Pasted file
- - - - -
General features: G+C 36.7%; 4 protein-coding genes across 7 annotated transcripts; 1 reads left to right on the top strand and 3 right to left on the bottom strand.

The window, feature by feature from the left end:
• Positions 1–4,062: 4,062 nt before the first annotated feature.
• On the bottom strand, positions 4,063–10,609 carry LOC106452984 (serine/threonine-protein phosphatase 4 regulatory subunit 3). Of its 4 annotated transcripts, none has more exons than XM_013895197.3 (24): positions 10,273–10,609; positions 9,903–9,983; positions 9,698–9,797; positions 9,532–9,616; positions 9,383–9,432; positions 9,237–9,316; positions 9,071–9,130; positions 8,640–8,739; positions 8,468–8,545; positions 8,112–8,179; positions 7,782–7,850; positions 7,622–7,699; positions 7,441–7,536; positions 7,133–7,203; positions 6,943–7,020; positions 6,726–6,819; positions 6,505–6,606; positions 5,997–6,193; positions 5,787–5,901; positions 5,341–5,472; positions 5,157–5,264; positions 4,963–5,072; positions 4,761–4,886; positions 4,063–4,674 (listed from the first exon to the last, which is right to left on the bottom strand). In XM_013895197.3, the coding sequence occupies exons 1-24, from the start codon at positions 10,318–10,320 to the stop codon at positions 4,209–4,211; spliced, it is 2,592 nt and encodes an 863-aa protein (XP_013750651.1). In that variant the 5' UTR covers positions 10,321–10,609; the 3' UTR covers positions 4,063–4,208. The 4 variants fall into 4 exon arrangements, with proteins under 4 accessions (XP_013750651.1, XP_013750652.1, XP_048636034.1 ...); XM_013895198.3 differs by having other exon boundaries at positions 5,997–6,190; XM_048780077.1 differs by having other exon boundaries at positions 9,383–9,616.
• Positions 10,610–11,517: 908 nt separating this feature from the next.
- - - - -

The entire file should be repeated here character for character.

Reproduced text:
General features: G+C 36.7%; 4 protein-coding genes across 7 annotated transcripts; 1 reads left to right on the top strand and 3 right to left on the bottom strand.

The window, feature by feature from the left end:
• Positions 1–4,062: 4,062 nt before the first annotated feature.
• On the bottom strand, positions 4,063–10,609 carry LOC106452984 (serine/threonine-protein phosphatase 4 regulatory subunit 3). Of its 4 annotated transcripts, none has more exons than XM_013895197.3 (24): positions 10,273–10,609; positions 9,903–9,983; positions 9,698–9,797; positions 9,532–9,616; positions 9,383–9,432; positions 9,237–9,316; positions 9,071–9,130; positions 8,640–8,739; positions 8,468–8,545; positions 8,112–8,179; positions 7,782–7,850; positions 7,622–7,699; positions 7,441–7,536; positions 7,133–7,203; positions 6,943–7,020; positions 6,726–6,819; positions 6,505–6,606; positions 5,997–6,193; positions 5,787–5,901; positions 5,341–5,472; positions 5,157–5,264; positions 4,963–5,072; positions 4,761–4,886; positions 4,063–4,674 (listed from the first exon to the last, which is right to left on the bottom strand). In XM_013895197.3, the coding sequence occupies exons 1-24, from the start codon at positions 10,318–10,320 to the stop codon at positions 4,209–4,211; spliced, it is 2,592 nt and encodes an 863-aa protein (XP_013750651.1). In that variant the 5' UTR covers positions 10,321–10,609; the 3' UTR covers positions 4,063–4,208. The 4 variants fall into 4 exon arrangements, with proteins under 4 accessions (XP_013750651.1, XP_013750652.1, XP_048636034.1 ...); XM_013895198.3 differs by having other exon boundaries at positions 5,997–6,190; XM_048780077.1 differs by having other exon boundaries at positions 9,383–9,616.
• Positions 10,610–11,517: 908 nt separating this feature from the next.